|Low dose CT protocal for kidney stones|
| Posted: Tue Apr 24th, 2012 01:06 pm
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What is your CT protocal for f/u kidney stones using a low dose technique??? Thank you for your time.
| Posted: Wed Apr 25th, 2012 02:16 am
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|depending on the scanner you can scan with 80 or 100kVp and this will drop dose but still see stones. here is a recent reference
J Urol. 2011 Mar;185(3):910-4. Epub 2011 Jan 15.
Low dose computerized tomography for detection of urolithiasis--its effectiveness in the setting of the urology clinic.
Zilberman DE, Tsivian M, Lipkin ME, Ferrandino MN, Frush DP, Paulson EK, Preminger GM.
Comprehensive Kidney Stone Center, Division of Urologic Surgery, Department of Radiology, Duke University Medical Center, Durham, North Carolina 27710, USA. firstname.lastname@example.org
Low dose noncontrast computerized tomography is becoming a common imaging tool to diagnose urolithiasis. We investigated its usefulness as a diagnostic tool in the outpatient setting.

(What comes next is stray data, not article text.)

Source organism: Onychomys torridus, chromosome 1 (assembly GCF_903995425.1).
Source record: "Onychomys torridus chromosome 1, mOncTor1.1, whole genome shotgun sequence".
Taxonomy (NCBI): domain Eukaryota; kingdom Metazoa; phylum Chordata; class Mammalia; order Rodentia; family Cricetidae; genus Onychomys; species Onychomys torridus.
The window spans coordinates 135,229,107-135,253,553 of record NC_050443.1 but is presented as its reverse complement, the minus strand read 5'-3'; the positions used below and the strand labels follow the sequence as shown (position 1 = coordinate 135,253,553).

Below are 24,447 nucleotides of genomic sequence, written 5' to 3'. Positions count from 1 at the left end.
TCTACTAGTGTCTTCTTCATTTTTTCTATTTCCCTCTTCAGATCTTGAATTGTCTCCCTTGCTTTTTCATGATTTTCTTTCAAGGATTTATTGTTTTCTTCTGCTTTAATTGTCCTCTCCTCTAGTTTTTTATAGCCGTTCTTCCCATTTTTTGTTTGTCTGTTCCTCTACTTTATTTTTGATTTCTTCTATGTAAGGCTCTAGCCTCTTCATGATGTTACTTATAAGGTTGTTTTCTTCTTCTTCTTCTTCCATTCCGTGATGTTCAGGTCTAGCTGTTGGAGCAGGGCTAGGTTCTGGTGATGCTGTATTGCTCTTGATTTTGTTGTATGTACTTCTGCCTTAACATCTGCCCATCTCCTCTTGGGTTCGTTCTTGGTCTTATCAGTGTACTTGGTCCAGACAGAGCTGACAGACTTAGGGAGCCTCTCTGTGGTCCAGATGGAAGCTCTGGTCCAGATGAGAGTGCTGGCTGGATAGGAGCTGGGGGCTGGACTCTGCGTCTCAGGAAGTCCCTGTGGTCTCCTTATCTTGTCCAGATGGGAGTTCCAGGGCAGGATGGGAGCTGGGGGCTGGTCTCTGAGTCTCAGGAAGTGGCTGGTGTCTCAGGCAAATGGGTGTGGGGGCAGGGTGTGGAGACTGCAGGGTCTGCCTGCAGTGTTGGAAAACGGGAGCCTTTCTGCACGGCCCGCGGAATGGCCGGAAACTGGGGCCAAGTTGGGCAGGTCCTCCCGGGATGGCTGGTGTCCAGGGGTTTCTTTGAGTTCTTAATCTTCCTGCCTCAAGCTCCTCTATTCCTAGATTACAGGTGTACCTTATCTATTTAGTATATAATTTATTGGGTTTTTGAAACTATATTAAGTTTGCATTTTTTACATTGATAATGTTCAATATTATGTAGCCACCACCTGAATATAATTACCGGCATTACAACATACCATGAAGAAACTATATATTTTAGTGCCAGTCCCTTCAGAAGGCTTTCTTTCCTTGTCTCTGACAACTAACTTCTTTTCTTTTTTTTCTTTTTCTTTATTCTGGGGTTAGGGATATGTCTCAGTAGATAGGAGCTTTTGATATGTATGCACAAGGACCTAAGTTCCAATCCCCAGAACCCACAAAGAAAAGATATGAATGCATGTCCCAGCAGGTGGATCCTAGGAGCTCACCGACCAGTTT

MATERIALS AND METHODS:
A total of 62 patients with suspected urolithiasis underwent standard renal stone protocol computerized tomography with a tube current of 160 mA. Images were modified by adding image noise to simulate tube currents of 70, 100 and 130 mA. Three urologists independently interpreted the original and simulated dose scans for stone number, location and associated signs of obstruction. In addition, the investigators rated the ease of interpreting the scans and their overall level of confidence.
There were no statistically significant differences in interobserver and intra-observer variability for stone detection or obstruction signs except significant interobserver variability in hydronephrosis and intra-observer variability in stranding categories. Each 1 mm increase in stone size increased the likelihood of a concordant response 3.55, 2.7 and 2-fold when reducing the tube current level by 19%, 38% and 56%, respectively (p=0.001, 0.008 and 0.021, respectively). Multiple stones or index stone location were not associated with agreement. The overall level of confidence decreased with lower simulated doses, particularly in the bony pelvis (p<0.02).
Low dose computerized tomography may serve as an effective tool in the setting of the urology clinic in patients with urolithiasis. This imaging tool can better assess urolithiasis and associated obstruction than plain abdominal radiographs, but it may be problematic with small stones (less than 2 mm) and evidence of distal ureteral obstruction. Its effectiveness as a long-term followup tool requires further prospective trials.
Copyright Â© 2011 American Urological Association Education and Research, Inc. Published by Elsevier Inc. All rights reserved.
| Posted: Wed Apr 25th, 2012 02:26 am
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